Big impact expected from new U.S. export control rule targeting Huawei’s chip division HiSilicon

In the latest U.S. move that strategically targets Huawei, the U.S. government is targeting the Chinese company’s HiSilicon chip business, which is key to Chinese ambition of dominating the semiconductor sector. With the latest U.S. strategic move, Huawei is set to lose access to chip making tools.

In what could be the most damaging move against the Chinese company, U.S. officials told reporters that HiSilicon chip business functioned as a “tool of strategic influence” for the Chinese Communist Party.

On its part, Huawei Technologies Co Ltd denounced U.S. allegations and termed the new measures “arbitrary and pernicious.”

Established in 2004, Huawei’s chip division, HiSilicon creates chips mostly for its parent company and for the bulk of its existence, it has been an afterthought in the global chip business which is dominated by tech giants from the United States, Japan and South Korea.

In recent years, HiSilicon has emerged as central to Huawei’s rise as a dominant player in the global smartphone business as well as in the emerging 5G telecom equipment business.

HiSilicon’s Kirin smartphone processor is considered to be on par with those created by Qualcomm Inc and Apple Inc.

In March Huawei disclosed, 8% of its 50,000 5G base stations sold in 2019 had no U.S. technology components and instead used chipsets from HiSilicon.

As reported by us earlier, the U.S. government had enacted an export control rule which was aimed at blocking HiSilicon’s access to two crucial tools: chip design software from U.S. firms including Synopsys Inc and Cadence Design Systems Inc as well as the manufacturing prowess of “foundries,” led by Taiwan Semiconductor Manufacturing Co Ltd.

PRESSURE ON HISILICON

With these moves, HiSilicon “will be in a situation where they’re not able to manufacture chips at all, or if they do, then they’re not leading edge anymore,” said Stewart Randall of Shanghai-based consultancy Intralink which tracks China’s chip industry.

Without access to its own processors, Huawei is likely to lose its edge over domestic smartphone rivals, said analysts. Huawei’s international sales have already taken a hit following a ban on using Google’s software.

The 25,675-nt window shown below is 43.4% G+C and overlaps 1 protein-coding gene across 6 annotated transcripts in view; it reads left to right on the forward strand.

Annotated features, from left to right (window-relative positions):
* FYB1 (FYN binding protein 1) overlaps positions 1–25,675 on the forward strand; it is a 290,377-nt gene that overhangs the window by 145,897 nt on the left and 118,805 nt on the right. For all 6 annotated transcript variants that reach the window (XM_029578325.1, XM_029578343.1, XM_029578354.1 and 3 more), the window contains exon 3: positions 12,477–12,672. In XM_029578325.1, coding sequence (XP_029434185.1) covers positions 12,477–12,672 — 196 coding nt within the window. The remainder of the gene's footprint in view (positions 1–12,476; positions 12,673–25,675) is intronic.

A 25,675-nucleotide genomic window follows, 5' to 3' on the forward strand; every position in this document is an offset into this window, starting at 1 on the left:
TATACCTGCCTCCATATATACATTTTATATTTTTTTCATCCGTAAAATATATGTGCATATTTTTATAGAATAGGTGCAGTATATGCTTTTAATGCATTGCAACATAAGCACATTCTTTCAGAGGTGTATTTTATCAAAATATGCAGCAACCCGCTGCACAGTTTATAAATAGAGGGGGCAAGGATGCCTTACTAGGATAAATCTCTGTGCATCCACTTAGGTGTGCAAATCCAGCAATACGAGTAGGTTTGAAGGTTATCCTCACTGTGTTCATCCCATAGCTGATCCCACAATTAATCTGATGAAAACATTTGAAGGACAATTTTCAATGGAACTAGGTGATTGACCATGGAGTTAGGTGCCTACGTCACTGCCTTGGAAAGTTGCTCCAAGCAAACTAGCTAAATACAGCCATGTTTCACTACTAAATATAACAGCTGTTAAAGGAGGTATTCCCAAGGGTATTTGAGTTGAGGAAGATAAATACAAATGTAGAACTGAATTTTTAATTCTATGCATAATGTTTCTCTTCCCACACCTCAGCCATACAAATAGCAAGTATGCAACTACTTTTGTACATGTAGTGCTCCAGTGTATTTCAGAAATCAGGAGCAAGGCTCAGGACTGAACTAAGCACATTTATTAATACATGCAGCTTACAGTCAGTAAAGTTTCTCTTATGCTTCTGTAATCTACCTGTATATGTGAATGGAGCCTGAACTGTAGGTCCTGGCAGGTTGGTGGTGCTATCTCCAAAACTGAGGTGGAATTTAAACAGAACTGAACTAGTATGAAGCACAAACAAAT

According to industry sources, Huawei has stockpiled chips and the new rules will only come into force after 120 days. U.S. officials have also noted that licenses could potentially be granted for certain technologies and that HiSilicon can also keep using design software it has already acquired.

Despite this, the new rule will place HiSilicon in a tough spot given that globally, most chip factories, including China’s leading foundry, Semiconductor Manufacturing International Corp, purchases gear from equipment makers, led by U.S. firms Applied Materials Inc, Lam Research Corp and KLA Corp.

IMPACT OF THE NEW RULE

The new rule requires licenses for companies using U.S. machinery to build chips that are designed specifically for Huawei and be delivered directly to it.

Huawei however could potentially skirt the new U.S. rule by looking at alternatives. However this will not be simple. While there are alternatives to American machines, including Japan’s Tokyo Electron Ltd which makes gear that competes with Applied Materials, replacing U.S. technology is not as simple as swapping out a machine.

“You almost have to think about it like a heart transplant,” said VLSI Research Chief Executive Dan Hutcheson, noting that chip production lines are finely calibrated systems.

According to Doug Fuller from Chinese University at Hong Kong, Huawei has a few options: it could slip around the rule by having suppliers ship directly to Huawei customers.

Aware of this workaround, U.S. officials have said they would be more vigilant regarding such slippage.

Alternatively, Huawei and the Chinese government could also invest in chip production capabilities that does not require U.S. technology and tools, by investing in nascent Chinese startups and buying from Japanese and Korean companies, even if it means sacrificing quality.

Huawei could also buy from overseas suppliers, including Samsung Electronics.

“There’s talk of Huawei just turning to Samsung processors,” for its smartphone, said Fuller.

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